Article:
Facing catastrophe

Issue 4/1995 | Archives online, Authors

Mirjam Tuominen (1914–1967) was 
one of the stronger, yet relatively
 neglected voices of European modern
ism. Had she lived in France or Germany and had belonged to the literary
 traditions of either of those countries 
(traditions which she admired and 
knew well), one imagines that her fame
 might have spread more widely.

As it was, belonging to the Swedish-
speaking minority in Finland, Mirjam
 Tuominen wrote her works, both 
poetry and prose, in Swedish (and, very occasionally, in Finnish). Though they 
show the influence of the Finland-
Swedish literary tradition, in particular
 that of Edith Södergran, they also
 demonstrate that Mirjam Tuominen
 had read very widely outside that
 tradition – the influence of other 
Nordic writers such as Karin Boye and
 Cora Sandel is evident, but so also is
t hat of Friedrich Hölderlin, Marcel
 Proust, Rainer Maria Rilke, Franz Kafka,
 Simone Weil and Sigmund Freud.

Both Tuominen’s first collection of 
short stories, Tidig tvekan (‘Early doubt’,
 1938), and the collection that followed 
it, Murar (‘Walls’, 1939), are unusual in 
Finland-Swedish literature. The influ
ence of the Swedish writer Karin Boye’s
 short fiction is not hard to detect, but
 Tuominen is much less prone to the
 slightly feuilletonistic style that charac
terises some of Boye’s prose writing.
 Her approach to the problems of her
 heroes and heroines is always direct,
 unconcerned with ideology, and painful, and the reader is not spared from her
 searching, analytical illumination of 
life’s shadowy corners. Irina, in the first
 story of Tidig tvekan, is a child in
 hospital, struggling between life and
 death, and meditating on the image of 
her dead father.

The long novella Anna
 Sten concentrates on the sense of deep
 unhappiness felt by a woman who 
conceives herself to be ugly, totally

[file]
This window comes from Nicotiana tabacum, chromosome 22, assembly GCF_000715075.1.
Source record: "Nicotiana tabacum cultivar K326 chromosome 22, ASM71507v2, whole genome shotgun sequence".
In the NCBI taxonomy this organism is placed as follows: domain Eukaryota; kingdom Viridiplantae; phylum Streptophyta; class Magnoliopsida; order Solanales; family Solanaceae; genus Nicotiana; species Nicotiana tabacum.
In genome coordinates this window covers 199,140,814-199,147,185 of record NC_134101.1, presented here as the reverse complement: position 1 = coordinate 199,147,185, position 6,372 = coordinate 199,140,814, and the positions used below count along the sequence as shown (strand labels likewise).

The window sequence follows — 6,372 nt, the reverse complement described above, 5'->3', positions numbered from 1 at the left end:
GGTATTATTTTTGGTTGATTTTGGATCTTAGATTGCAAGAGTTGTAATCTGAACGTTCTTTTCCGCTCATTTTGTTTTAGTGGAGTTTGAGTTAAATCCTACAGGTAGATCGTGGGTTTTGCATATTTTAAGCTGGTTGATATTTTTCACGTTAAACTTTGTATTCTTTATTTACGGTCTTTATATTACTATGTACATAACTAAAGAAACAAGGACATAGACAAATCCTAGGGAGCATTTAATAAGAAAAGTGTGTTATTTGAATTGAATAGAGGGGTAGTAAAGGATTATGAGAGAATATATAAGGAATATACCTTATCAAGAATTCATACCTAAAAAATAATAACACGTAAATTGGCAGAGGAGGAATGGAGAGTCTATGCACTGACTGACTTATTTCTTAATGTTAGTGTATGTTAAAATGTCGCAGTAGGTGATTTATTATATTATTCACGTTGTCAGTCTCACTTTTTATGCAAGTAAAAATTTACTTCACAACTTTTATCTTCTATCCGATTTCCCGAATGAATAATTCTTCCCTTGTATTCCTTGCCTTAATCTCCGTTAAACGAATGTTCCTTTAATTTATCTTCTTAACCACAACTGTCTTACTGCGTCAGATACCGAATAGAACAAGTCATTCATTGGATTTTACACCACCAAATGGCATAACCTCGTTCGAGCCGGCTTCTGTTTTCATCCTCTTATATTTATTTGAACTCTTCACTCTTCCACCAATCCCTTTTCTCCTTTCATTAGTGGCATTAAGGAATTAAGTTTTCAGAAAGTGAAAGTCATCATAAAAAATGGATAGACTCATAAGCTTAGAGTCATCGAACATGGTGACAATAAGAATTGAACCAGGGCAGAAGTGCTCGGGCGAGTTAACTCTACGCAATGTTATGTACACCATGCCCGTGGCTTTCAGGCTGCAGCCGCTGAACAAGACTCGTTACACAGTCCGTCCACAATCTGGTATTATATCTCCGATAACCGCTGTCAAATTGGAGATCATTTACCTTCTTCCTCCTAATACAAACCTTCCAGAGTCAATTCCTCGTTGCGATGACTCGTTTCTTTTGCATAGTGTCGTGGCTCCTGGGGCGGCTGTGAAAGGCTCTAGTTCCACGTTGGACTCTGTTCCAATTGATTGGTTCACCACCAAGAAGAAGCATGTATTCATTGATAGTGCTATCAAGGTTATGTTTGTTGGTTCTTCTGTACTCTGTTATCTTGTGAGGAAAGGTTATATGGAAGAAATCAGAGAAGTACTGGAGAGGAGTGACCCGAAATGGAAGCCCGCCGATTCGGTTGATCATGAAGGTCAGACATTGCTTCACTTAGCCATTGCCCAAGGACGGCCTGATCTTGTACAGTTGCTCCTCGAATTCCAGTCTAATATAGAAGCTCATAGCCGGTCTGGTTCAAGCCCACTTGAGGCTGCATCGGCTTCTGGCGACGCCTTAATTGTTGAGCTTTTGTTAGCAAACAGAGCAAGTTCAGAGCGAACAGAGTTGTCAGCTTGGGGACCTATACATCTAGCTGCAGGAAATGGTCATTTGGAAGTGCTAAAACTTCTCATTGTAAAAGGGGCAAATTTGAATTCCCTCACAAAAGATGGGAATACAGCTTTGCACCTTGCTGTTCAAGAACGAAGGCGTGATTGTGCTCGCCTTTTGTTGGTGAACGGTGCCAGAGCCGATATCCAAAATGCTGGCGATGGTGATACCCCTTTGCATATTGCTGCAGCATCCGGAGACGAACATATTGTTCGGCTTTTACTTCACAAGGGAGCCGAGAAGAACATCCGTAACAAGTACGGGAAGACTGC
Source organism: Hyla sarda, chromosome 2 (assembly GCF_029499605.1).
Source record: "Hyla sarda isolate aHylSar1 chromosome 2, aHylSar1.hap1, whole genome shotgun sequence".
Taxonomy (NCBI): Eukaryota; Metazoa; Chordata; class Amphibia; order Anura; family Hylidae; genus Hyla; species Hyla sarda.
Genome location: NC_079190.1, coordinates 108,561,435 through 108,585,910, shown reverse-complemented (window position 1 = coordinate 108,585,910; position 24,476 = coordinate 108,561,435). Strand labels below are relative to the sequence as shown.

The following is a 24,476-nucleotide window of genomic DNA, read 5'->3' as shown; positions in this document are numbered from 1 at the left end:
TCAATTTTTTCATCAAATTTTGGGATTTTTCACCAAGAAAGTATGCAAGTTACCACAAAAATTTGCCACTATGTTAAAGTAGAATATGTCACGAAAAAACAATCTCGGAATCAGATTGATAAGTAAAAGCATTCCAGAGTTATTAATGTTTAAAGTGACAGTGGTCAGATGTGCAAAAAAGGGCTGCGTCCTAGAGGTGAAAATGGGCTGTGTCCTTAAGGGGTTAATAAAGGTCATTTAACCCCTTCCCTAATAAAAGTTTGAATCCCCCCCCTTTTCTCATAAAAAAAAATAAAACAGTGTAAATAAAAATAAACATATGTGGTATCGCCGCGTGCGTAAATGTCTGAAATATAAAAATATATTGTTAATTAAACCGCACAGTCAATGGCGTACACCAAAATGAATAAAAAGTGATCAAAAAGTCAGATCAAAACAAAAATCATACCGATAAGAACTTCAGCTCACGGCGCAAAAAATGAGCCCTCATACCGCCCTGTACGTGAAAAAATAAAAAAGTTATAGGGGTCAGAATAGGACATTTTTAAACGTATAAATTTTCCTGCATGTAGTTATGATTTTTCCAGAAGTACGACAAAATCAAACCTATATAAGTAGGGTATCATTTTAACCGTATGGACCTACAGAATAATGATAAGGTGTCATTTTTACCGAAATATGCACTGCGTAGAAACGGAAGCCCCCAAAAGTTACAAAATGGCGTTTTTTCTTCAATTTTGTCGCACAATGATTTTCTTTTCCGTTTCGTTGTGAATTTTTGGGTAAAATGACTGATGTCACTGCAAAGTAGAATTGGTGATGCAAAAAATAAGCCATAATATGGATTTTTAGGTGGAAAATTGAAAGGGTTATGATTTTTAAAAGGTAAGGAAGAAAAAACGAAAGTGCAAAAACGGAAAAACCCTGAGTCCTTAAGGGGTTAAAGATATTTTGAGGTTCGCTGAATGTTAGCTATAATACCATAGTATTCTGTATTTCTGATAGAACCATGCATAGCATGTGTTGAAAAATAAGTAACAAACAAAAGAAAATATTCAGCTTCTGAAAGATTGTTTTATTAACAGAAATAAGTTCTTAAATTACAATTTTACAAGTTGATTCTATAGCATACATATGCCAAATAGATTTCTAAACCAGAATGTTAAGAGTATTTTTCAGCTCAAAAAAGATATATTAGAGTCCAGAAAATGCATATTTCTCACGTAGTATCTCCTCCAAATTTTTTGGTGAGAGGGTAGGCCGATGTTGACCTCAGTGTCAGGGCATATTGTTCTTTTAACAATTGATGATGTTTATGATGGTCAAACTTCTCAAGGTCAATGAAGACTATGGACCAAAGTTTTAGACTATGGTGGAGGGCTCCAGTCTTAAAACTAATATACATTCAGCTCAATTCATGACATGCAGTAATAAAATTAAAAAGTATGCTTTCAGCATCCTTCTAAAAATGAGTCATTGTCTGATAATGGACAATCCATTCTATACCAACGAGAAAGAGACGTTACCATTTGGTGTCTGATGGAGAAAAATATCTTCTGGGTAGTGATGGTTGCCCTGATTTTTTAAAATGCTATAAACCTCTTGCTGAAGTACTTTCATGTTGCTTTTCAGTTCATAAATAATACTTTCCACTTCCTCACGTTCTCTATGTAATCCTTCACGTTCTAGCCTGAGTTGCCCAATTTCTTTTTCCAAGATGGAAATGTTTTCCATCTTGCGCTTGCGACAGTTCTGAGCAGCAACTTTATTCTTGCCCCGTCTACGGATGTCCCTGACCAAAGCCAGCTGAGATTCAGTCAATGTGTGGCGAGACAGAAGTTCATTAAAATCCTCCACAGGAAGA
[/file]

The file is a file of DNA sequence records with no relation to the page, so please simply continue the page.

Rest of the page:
passive and isolated. In the story 
published here, ‘Woman Newspaper-
Seller in the Metro’, the
 author explores elements of personal
 existence that seem bound up with the
 catastrophe that threatened the world in 
1939. In the ominous rumbling of the 
metro there is a foreboding of the
 machinery of war.

The experiences of the Second
 World War years brought a change in
 Tuominen’s writing. Gradually, under
 the influence of outer and inner pressures, she moved away from the
 straightforward prose narrative, and
 began to experiment with the creation 
of prose texts that occupy a position
 somewhere between prose and poetry.
 An important milestone along that
 route was the volume Besk brygd (‘Bitter 
brew’, 1947), which contains a treatment of the theme of the Holocaust that
 is probably the most vivid and deeply
 experienced encounter with the subject
 in Nordic literature. After this book, she 
began to write in verse, and became a
 lyric poet intensely conscious of the 
tragedy of the modern world, who
 expressed her anguish, her anger and 
her struggle for life in a lyrical form that
 derives from Hölderlin, but also has
 many affinities with the style of post-
war German and Austrian poets such as 
Helmut Heissenbuttel and Marie Luise
 Kaschrutz.

Toward the end of her life, Tuominen experienced a religious
 conversion, and became a Roman
 Catholic. The books that emerged from 
this experience were found too icono
clastic for the Finland of the early
1960s, and met with the 
incompiehension of her publishers,
 who rejected them.

Mirjam Tuominen was also a
 graphic artist of considerable power 
and attainment. Some of her work was 
recently exhibited in Helsinki, and it is
 to be hoped that further exhibitions will
 follow. She conceived her work as
 prose-writer, documentarist, critic, poet
 and artist as a whole – and it does 
indeed form that. In spite of obscurities,
 and difficulties connected with the
 intrusion of private and personal
 problems into an essentially transpersonal, universal creative gift, her
 contribution to modern Finnish and 
Finland-Swedish literature is a significant one, and is likely to attain a growing degree of appreciation as a new
 Europe develops, strangely akin in 
some respects to the one in which she
 began her career.

 

David McDuff’s translation of Selected
 Writings by Mirjam Tuominen was published by Bloodaxe Books of
Newcastle upon Tyne (UK) in 1995

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